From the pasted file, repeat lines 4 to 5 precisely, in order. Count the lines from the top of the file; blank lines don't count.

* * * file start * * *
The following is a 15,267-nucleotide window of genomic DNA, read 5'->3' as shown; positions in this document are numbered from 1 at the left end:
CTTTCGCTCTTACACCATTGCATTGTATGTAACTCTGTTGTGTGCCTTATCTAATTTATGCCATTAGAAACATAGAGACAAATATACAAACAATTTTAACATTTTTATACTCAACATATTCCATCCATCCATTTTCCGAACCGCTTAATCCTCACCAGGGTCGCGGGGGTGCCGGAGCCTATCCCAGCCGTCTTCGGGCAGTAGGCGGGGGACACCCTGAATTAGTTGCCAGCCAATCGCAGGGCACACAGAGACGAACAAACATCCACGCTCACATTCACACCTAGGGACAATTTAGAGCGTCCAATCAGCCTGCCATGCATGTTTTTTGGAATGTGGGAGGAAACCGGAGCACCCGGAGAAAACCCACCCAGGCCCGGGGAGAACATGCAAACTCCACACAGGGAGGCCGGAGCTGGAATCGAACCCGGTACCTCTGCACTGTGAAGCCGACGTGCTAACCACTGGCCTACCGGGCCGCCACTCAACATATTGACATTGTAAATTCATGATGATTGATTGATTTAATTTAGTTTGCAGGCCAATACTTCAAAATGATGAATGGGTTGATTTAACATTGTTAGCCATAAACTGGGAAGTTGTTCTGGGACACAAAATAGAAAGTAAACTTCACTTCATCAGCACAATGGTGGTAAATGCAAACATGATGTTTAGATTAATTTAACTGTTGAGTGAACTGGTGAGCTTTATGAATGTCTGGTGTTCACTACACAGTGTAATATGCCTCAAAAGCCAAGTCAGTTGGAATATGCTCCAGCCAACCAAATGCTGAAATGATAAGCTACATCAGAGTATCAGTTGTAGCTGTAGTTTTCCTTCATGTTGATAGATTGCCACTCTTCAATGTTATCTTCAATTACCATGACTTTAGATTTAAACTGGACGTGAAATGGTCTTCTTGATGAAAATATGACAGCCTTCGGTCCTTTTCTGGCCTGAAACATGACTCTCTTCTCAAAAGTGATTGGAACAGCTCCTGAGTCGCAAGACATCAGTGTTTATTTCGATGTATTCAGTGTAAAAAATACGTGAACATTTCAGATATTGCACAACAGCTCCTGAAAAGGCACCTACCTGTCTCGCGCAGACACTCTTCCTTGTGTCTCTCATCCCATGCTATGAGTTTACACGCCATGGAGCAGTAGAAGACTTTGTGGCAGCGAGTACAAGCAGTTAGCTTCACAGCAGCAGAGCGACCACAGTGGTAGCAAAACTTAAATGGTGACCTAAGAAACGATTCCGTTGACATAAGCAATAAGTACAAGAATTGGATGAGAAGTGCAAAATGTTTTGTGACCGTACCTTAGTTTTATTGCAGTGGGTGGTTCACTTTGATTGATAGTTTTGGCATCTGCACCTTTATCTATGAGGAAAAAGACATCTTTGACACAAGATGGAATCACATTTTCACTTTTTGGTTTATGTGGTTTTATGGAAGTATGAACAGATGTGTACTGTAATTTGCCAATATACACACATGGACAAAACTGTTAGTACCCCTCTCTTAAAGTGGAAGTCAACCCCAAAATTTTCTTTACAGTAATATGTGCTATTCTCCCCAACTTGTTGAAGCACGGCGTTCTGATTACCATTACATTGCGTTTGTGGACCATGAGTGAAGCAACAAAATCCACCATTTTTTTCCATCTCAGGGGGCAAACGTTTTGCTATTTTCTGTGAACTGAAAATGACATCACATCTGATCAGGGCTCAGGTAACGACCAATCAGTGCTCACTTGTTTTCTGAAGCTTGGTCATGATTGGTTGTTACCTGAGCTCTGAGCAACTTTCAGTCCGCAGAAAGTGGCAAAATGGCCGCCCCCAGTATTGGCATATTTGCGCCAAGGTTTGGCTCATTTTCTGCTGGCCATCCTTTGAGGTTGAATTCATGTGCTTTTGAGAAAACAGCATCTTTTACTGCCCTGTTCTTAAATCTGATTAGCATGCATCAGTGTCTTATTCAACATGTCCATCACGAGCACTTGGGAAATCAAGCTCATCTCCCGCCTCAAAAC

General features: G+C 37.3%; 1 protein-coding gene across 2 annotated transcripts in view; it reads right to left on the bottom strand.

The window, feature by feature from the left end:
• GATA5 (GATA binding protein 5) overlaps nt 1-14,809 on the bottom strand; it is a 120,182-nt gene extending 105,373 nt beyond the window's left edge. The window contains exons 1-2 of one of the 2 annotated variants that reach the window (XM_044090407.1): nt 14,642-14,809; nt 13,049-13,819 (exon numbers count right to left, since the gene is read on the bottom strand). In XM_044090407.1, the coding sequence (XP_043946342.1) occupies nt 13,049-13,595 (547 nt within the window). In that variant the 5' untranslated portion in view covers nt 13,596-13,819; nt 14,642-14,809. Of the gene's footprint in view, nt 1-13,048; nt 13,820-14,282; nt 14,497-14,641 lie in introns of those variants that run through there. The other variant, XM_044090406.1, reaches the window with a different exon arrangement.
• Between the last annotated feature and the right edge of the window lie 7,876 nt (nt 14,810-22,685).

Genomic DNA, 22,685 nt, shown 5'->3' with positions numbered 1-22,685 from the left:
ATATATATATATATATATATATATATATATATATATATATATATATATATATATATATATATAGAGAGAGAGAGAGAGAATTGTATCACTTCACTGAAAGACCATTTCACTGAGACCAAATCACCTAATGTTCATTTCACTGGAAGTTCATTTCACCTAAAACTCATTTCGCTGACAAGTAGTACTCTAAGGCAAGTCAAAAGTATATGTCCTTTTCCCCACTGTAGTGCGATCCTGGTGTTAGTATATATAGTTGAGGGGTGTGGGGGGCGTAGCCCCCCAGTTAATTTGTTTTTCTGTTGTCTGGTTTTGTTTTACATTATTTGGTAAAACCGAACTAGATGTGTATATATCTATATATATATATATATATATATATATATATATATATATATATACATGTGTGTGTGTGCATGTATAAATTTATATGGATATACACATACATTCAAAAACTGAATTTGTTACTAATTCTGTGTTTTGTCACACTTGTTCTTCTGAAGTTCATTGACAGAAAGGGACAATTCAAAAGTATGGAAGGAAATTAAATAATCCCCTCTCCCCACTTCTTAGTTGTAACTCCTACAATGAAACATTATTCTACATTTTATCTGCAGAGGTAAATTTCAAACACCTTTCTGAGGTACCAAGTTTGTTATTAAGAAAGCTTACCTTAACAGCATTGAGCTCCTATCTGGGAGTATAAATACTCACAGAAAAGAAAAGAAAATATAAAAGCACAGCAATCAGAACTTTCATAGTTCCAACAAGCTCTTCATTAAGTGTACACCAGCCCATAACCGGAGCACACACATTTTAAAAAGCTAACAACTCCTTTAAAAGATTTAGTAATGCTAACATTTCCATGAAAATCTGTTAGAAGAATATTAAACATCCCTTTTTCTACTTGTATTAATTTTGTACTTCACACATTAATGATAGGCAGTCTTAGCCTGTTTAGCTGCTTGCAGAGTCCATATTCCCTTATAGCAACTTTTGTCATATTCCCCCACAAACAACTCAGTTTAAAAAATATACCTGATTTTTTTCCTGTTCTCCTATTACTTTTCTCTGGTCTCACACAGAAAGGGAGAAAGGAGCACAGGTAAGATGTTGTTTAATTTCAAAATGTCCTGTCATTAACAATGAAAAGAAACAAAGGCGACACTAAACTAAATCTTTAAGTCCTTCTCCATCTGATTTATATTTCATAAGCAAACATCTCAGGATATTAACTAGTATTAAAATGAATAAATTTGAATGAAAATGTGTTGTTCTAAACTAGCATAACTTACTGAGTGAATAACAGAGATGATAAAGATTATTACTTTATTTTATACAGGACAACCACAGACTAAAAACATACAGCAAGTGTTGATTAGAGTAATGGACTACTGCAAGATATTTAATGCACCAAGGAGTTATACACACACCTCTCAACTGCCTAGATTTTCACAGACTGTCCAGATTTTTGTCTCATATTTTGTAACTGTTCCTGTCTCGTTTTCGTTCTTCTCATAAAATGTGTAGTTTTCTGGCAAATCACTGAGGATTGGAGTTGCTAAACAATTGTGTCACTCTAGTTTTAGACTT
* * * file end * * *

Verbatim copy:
The window, feature by feature from the left end:
• GATA5 (GATA binding protein 5) overlaps nt 1-14,809 on the bottom strand; it is a 120,182-nt gene extending 105,373 nt beyond the window's left edge. The window contains exons 1-2 of one of the 2 annotated variants that reach the window (XM_044090407.1): nt 14,642-14,809; nt 13,049-13,819 (exon numbers count right to left, since the gene is read on the bottom strand). In XM_044090407.1, the coding sequence (XP_043946342.1) occupies nt 13,049-13,595 (547 nt within the window). In that variant the 5' untranslated portion in view covers nt 13,596-13,819; nt 14,642-14,809. Of the gene's footprint in view, nt 1-13,048; nt 13,820-14,282; nt 14,497-14,641 lie in introns of those variants that run through there. The other variant, XM_044090406.1, reaches the window with a different exon arrangement.